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Design Is Dead. Philippe Starck Says So. Again.

Posted by: Bruce Nussbaum on March 30, 2008

It’s deja vu all over again for me but Philippe Starck just told a German magazine Die Zeit that “I was a producer of materiality and I am ashamed of this fact.Everything I designed was unnecessary. I will definitely give up in two years’ time. I want to do something else, but I don’t know what yet. I want to find a new way of expressing myself …design is a dreadful form of expression…. In future there will be no more designers. The designers of the future will be the personal coach, the gym trainer, the diet consultant.”

It’s almost a year ago to the day that I ran a blog item saying Starck was declaring design dead. Then Starck was at TED complaining about design’s failures to deal with the current world. His words fit into my speech at Parsons saying that Designers Were the Enemy of Design.

I don’t know what’s up with Starck. I suspect that with sustainability reaching the tipping point as the global culture—and with the global economy tipping into recession—the kind of design excess that Starck does is revolting even Starck.

But design is wonderfully alive and well—and evolving fast. The tools and methods that were once the exclusive province of a handful of designers are now in the hands of

millions of people who are shaping their own experiences on Facebook and MySpace, much less on the cell phones. This democratization of design, the open-sourcing of design is driving much of the field.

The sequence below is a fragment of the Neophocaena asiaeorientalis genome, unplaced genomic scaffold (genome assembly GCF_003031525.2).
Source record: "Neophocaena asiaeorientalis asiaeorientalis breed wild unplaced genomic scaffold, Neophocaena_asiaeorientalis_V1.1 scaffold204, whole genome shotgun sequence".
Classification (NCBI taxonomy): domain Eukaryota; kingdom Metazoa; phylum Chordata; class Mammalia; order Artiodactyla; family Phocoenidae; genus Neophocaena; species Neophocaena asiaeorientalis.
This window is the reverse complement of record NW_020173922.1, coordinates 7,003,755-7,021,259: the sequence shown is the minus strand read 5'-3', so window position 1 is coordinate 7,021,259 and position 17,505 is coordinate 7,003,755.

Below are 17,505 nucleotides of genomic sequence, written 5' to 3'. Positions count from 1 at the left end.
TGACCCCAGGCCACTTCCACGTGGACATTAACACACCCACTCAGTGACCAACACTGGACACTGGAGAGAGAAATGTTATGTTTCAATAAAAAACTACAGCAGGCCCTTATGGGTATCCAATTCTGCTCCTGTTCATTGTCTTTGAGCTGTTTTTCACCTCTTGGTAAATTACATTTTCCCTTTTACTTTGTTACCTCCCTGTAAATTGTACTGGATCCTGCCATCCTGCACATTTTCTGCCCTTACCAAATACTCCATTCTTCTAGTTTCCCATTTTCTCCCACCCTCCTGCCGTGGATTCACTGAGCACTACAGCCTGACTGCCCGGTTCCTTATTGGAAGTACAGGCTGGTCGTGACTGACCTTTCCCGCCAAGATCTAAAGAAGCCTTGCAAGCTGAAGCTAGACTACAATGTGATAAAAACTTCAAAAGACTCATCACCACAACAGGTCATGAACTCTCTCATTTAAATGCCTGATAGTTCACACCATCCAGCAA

Apple is pretty good at controlling the design of its products, but it too is giving in and opening up the design of applications to the iPhone platform.

I think the meta-trend is all of this is IDENTITY. It's the next Big Thing after Experience and Emotion. We are increasingly intent on designing our own identities by interracting with others in social networks and framing ourselves to the world--including. and maybe especially, the advertising world. Get our permission to market to us, learn who we are, join our space if you can or create one we enjoy being in.

People used to allow big institutions to identify them, to frame them. Newspapers, schools, churches, governments. Now they want to engage within those institutions--or create new ones--to actively build their own identities and frame themselves.

There will always be room for the Starcks and Rems of the world. The good news is that they are being joined by millions of others who want to be Brand Me. And right, many don't like the consumer excess that so many big-brand designers represent.

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Reader Comments


March 31, 2008 12:50 AM

How often can we respond to your blog?
If we gave our take on everything, could we too opinionated?